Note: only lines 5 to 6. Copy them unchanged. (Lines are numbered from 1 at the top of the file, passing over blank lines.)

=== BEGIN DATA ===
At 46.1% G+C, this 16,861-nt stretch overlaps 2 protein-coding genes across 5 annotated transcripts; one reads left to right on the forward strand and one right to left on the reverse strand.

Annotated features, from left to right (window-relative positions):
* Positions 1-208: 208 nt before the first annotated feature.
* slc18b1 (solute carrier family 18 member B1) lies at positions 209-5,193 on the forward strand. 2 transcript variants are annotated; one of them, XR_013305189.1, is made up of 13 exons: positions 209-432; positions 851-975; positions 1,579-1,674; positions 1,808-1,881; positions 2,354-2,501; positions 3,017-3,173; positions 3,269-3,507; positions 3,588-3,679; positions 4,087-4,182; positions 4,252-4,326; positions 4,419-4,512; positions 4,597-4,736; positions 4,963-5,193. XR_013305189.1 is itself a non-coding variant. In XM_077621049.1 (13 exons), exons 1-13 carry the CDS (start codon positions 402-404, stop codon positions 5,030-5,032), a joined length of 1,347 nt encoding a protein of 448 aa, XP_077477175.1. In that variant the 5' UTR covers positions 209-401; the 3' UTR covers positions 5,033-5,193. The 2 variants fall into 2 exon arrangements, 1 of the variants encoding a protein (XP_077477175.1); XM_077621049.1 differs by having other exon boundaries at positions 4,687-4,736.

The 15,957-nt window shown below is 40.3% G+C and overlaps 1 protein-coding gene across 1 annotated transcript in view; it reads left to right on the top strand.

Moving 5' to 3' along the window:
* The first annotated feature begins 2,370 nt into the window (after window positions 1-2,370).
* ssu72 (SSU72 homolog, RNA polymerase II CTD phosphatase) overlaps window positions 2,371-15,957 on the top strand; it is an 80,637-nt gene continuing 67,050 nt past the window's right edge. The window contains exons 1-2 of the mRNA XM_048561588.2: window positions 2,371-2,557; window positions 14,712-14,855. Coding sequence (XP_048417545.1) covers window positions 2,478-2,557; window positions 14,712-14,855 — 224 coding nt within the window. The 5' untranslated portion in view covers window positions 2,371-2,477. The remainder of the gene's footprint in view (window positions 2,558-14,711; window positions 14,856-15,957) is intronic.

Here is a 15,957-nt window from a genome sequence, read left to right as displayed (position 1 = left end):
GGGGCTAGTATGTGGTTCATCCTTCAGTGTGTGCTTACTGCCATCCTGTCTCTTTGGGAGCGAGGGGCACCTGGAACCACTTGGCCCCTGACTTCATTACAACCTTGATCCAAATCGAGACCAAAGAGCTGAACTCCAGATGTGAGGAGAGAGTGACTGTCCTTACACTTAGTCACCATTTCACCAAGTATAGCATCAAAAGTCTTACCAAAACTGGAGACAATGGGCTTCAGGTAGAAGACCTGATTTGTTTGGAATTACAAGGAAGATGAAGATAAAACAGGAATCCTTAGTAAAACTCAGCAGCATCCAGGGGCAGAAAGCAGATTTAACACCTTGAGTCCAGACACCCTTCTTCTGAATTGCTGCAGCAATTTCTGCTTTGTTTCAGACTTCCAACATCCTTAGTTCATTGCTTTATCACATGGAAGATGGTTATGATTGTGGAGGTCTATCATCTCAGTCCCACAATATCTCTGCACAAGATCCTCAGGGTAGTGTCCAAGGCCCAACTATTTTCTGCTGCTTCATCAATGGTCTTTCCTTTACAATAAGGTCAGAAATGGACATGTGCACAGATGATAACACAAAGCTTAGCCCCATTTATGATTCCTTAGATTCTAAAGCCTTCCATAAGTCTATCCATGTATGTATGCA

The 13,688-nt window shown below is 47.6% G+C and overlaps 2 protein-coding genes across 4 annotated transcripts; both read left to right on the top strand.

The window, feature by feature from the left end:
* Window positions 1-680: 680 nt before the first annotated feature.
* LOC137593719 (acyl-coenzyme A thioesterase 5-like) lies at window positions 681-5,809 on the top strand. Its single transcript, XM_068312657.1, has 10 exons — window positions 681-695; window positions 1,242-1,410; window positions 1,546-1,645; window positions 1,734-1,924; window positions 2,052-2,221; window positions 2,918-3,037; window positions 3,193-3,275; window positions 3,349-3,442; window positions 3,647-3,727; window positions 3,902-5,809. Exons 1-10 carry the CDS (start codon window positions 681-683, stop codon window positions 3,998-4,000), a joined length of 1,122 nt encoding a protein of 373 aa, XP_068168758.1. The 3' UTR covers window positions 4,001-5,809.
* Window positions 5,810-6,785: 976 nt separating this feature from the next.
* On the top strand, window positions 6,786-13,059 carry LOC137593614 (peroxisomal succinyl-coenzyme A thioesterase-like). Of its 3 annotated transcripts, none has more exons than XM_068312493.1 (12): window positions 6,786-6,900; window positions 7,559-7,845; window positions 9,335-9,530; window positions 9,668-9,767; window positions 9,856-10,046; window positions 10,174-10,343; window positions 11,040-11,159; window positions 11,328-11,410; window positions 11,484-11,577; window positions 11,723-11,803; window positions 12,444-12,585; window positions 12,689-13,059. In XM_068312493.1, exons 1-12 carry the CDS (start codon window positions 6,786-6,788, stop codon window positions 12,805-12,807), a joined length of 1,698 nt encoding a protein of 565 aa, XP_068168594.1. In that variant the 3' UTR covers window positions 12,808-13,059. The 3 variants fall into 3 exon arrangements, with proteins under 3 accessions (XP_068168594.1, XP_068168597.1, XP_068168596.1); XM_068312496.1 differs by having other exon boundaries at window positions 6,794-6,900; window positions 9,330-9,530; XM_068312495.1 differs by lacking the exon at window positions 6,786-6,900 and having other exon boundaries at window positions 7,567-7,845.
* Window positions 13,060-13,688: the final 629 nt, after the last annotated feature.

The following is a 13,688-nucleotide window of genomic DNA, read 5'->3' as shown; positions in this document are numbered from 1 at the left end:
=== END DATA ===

The 15,957-nt window shown below is 40.3% G+C and overlaps 1 protein-coding gene across 1 annotated transcript in view; it reads left to right on the top strand.

Moving 5' to 3' along the window: